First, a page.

But, Fuentes reminded herself – and several others – at some point, the Hagel brothers knew right from wrong. If James and his wife, Sandy, had such trouble with their neighbors, why didn’t they seek legal counsel? How could a property line dispute turn so violent?

“My mother used to beat the living crap out of James,” Nathan’s letter continued. “He’d let himself get beat up, so she wouldn’t turn on me. He didn’t want me to get hurt. Even after I got grown and could care for myself, he still tried to protect me from stuff.”

According to police records, James and Sandy had dialed 911 more than twenty times to complain about their neighbors, the McFarrells. They all lived in a relatively older section of Fort Worth – not far from where they Hagel boys grew up. The McFarrells had moved into their house next door to James and Sandy less than two years before they died. Apparently, animosity developed from the start; beginning with a new fence the McFarrells built on their property. They had to tear down the old fence, which meant getting onto the Hagel’s property. That’s where the trouble started. James and Sandy had called police some twenty times. But, the McFarrells and others in the neighborhood had also called 911. There were, in total, about sixty calls to police from that one block – all related to the Hagel – McFarrell property dispute.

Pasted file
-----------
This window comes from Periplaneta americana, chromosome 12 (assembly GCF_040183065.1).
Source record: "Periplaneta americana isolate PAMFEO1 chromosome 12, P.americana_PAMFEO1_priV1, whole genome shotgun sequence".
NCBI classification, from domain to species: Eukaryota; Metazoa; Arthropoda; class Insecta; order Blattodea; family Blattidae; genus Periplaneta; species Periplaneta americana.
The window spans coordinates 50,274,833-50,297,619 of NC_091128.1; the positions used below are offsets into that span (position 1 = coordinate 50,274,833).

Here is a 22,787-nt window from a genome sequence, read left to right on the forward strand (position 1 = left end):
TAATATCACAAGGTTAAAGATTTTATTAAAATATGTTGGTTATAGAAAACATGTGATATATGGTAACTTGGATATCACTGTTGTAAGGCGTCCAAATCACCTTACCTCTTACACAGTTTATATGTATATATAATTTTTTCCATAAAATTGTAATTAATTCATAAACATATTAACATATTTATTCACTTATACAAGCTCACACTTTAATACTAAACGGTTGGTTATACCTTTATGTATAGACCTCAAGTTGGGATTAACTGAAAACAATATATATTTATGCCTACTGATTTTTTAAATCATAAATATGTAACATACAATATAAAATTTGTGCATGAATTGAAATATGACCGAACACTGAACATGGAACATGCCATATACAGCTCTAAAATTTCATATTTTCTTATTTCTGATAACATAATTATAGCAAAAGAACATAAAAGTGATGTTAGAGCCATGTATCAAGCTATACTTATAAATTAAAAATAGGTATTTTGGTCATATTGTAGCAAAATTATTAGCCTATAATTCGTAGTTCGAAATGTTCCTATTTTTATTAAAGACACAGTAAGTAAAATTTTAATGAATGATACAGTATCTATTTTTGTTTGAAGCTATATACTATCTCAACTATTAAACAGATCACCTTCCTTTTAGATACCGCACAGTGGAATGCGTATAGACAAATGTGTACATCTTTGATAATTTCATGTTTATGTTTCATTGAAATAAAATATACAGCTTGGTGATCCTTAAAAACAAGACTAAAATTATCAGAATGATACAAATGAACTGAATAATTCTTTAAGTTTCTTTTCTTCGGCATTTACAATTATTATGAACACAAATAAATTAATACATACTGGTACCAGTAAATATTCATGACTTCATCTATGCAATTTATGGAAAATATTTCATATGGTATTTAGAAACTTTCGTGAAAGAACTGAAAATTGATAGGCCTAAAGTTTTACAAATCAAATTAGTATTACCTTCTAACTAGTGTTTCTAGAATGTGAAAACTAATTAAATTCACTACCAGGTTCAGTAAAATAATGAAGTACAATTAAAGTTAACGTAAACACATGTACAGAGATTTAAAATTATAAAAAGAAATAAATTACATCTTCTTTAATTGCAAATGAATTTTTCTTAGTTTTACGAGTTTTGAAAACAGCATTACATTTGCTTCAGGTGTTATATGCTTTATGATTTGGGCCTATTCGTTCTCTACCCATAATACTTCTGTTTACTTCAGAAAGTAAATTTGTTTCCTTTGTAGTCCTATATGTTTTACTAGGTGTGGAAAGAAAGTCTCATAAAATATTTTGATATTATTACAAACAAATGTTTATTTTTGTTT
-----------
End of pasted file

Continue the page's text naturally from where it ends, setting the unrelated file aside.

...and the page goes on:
Where is this, mused Fuentes. West Virginia? No, it was Fort Worth, Texas, and we don’t solve property disputes with a gun.

“I think my mother was insane,” Nathan wrote. “I really do. She would do the craziest shit. We never knew what kind of mood she’d be in. She would just go off on us. And, everyone else.”

Fuentes had heard that sad story before. So, had Nathan’s court-appointed attorney, Mark Gaston. Gaston – who looked a circus side show reject – leaned heavily on Nathan’s upbringing as a reason for his behavior. “A reason,” he emphasized, “not an excuse.” Nathan understood the consequences of his actions for the most part, Gaston insisted, but he let himself get caught up in the drama of his older brother and sister-in-law. Besides, violence was all they knew growing up.